La Belle Epoque covers the period 1900-1914 in France prior to the First World War. Loosely translated this means the beautiful time (Schofield 2014). The Belle Epoque for many meant new wealth via the industrial revolution, colonial expansion and trade with the East. Previously unattainable things like plumbing, electricity, holidays, sport and education were sought after by lower classes that now had higher incomes and time for leisure. Fashion also became important to more segments of society opening up new markets for designers like Poiret and it was during this pivotal time for France that he produced many of his Orientalist-inspired designs.
Poiret worked for high profile couturiers Doucet (1853-1929) prior to 1900 and went on to briefly work for the prestigious Haute Couture House Worth (1858-present) in 1901. It was during these years producing minor but successful work, which he began experimenting with Orientalist designs that he would use later in his design house. He opened his first Couture house in 1903, rapidly attracting previous clients of high stature in society (Milbank 2015). Amongst his innovations, Poiret liberated women from the restriction of corsets that negatively affected their health and mobility, in his Directoire collection dated near 1906. This innovation gave women a new freedom of movement, especially regarding accessing new motor vehicles (Baudot 2007, 34). Poiret also designed the suspender belt and the modern form of the bra. Poiret was an innovative designer who broke with trends of the past to set up fashion design for the twentieth century. After moving his new fashion house in 1909, he continued designing Orientalist influenced fashion, taking on the fabrics, colours and styles from the East for a European interpretation (Hornbeck 2009). Poiret collected Orientalist art and brought in graphic designers, artists and writers to his business. An early entrepreneur, Poiret set himself up as the dominant force in fashion in pre-war Paris (Parkins 2013). His ideas spread to perfumes, fabric design, theatre set design and costumes, and interior decorating based on his Orientalist research and influences.
Figure 2 (left). The Sultan’s Favourite. Undated. Adrien Henri Tanoux (1865-1923). Oil on Canvas. 63.5×45.7cm. Orientalist Art. Reproduced from http://www.orientalist-art.org/french/tanoux-page2.html. (accessed September 3, 2015).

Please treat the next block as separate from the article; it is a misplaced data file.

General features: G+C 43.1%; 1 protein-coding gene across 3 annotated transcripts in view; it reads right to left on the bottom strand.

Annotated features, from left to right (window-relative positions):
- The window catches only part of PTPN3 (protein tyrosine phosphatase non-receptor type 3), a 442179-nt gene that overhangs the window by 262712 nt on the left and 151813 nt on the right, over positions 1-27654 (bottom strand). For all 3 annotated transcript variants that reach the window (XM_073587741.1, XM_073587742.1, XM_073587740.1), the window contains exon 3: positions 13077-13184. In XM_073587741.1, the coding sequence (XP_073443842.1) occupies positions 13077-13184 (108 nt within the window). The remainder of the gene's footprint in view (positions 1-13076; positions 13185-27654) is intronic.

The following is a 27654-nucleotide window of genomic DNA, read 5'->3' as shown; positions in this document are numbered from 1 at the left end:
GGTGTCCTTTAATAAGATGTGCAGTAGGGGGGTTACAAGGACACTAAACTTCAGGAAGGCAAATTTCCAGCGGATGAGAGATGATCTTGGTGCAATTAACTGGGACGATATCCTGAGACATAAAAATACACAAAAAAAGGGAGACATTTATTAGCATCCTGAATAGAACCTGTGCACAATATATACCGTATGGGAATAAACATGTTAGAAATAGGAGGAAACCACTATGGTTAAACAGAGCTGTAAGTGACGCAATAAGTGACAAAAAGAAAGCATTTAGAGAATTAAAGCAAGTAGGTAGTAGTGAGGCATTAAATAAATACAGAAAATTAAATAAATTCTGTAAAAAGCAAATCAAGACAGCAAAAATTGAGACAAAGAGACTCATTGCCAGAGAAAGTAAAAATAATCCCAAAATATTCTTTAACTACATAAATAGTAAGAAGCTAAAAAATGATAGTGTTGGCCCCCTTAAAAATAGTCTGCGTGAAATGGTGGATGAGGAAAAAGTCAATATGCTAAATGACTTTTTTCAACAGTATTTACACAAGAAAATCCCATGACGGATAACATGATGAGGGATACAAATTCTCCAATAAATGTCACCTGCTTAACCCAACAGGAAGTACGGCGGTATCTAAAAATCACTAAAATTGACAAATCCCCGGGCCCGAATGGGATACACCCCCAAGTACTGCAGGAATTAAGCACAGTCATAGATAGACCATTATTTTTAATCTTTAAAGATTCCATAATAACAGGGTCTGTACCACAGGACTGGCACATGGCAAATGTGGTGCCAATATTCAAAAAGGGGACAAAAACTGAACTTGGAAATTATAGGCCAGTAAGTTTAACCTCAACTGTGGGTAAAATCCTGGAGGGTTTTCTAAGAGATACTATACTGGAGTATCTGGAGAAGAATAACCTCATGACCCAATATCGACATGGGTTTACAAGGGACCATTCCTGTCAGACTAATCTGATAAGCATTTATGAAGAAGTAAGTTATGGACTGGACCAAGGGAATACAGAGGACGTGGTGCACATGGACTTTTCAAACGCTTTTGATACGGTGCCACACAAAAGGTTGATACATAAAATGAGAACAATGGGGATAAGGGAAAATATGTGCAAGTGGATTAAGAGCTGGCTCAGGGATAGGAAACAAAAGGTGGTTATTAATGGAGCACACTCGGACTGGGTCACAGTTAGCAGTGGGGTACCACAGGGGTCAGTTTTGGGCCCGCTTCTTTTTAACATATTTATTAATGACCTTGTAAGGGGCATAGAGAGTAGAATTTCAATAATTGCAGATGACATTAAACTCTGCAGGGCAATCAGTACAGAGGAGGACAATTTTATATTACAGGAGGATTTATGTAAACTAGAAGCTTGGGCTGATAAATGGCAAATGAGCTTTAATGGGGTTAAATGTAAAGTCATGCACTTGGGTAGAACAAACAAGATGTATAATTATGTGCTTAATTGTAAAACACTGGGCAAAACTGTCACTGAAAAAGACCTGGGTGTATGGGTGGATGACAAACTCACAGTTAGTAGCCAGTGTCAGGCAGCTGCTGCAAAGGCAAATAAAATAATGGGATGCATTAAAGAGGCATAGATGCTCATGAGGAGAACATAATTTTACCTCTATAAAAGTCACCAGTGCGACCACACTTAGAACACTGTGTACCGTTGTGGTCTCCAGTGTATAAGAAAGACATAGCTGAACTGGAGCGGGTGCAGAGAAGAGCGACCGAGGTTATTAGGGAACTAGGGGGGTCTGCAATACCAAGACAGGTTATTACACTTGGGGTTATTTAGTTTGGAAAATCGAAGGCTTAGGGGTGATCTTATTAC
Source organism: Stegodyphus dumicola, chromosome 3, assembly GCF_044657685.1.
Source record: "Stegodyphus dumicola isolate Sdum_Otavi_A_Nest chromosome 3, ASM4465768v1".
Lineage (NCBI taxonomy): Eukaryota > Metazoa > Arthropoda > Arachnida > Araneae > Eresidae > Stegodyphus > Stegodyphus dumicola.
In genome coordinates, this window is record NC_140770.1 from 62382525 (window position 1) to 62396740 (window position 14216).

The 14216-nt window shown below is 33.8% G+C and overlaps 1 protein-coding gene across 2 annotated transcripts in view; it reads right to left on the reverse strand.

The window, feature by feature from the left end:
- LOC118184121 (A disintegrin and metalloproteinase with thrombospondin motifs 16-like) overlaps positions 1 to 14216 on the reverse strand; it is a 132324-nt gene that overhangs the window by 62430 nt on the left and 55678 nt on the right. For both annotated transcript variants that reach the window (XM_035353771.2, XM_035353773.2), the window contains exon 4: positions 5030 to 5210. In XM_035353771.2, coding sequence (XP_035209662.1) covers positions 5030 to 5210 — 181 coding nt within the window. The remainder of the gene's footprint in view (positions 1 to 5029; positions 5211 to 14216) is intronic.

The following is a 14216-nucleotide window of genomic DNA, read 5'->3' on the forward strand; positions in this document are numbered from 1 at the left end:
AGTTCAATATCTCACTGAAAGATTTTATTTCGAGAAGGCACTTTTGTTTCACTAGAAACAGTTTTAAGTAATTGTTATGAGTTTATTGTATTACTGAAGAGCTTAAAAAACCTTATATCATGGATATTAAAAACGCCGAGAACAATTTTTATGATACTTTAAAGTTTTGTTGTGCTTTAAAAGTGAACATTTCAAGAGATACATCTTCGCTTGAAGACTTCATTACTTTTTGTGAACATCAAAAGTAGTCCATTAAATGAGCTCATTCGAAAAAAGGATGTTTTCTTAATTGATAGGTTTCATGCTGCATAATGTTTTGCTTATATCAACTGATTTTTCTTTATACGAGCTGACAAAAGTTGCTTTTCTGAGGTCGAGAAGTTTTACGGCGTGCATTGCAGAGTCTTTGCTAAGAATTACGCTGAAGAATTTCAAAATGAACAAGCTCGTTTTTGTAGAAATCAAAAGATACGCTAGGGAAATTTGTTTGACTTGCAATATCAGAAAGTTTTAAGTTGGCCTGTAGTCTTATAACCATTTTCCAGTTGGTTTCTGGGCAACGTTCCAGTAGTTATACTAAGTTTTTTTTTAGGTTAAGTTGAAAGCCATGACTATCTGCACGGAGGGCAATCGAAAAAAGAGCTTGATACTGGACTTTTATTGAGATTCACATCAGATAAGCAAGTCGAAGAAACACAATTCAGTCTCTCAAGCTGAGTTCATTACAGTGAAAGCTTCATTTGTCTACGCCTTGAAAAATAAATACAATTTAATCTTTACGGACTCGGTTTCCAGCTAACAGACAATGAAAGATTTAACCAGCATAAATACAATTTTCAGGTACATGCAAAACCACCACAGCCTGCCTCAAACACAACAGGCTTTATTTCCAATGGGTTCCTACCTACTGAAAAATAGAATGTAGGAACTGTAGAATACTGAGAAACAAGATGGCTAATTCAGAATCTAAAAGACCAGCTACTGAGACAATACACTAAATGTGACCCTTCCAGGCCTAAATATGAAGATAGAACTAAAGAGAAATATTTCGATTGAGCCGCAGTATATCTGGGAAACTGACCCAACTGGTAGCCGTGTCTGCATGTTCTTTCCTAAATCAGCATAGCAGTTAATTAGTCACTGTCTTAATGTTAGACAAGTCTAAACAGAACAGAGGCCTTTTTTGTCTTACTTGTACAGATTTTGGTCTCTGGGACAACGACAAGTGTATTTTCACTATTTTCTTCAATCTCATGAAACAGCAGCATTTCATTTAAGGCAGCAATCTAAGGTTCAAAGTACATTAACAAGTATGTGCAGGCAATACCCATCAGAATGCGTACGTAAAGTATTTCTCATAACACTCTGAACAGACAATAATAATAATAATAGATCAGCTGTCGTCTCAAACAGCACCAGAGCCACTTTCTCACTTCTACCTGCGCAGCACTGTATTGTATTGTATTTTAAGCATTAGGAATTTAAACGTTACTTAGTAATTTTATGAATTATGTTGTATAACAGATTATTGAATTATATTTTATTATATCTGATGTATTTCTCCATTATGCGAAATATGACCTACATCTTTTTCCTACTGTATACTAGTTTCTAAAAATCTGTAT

Figure 2A (right). Costume Illustrations. c.1911-13. Léon Bakst (1866-1924). Mixed Media on Paper. Size Unknown. Orientalist Art. Reproduced from http://www.orientalist-art.org/french/tanoux-page2.html. (accessed September 11, 2015).
Figure 3. Dress. 1912. Paul Poiret (1879-1944). Omgthatdress. Reproduced from http://omgthatdress.tumblr.com/post/23224226599/dress-paul-poiret-1912. (accessed September 3, 2015).
Figure 3A. Classic early Paul Poiret. 1906. Head to Toe Fashion Art. French Fine Art Frashion Prints Collection. 2015. Reproduced from http://headtotoefashionart.com/paul-poiret-1879-1944/.
Paris was overtaken by an Orientalist fad in 1910 due to the performance by the Ballet Russes. It included designs by established Russian artist Leon Bakst (1866-1924), and Paul Poiret who was eager to take advantage of the excitement. A visual comparison with Orientalist artworks by Adrien Tanoux and Leon Bakst above reveals Poiret’s passion for Orientalism and his interpretation of Eastern influences. By comparing Tanoux and Bakst (Figures 2 and 2A) with Poiret prior to WW1, it is apparent how much the East had begun to be of interest in Western culture at the time (Mears, 2015). Figure 3 (above), shows the adaptation of the higher waistline and high key vibrant colours. Poiret also included layering and straighter lines in this design reflecting the freer and flowing lines of the fabrics from the East. Tanoux and Bakst portrayed Orientalist-inspired colours, patterns and fabrics in artworks that have been transformed into Westernised styles to suit European tastes by Poiret. These Orientalist influences explain the striking differences in Figure 3 compared to his earlier work in Figure 3A. Poiret discarded the restrictive designs of traditional European fashion for a far more practical and easy to wear design where geometric patterns were eliminated in favour of flowing layers of organic and floral motifs.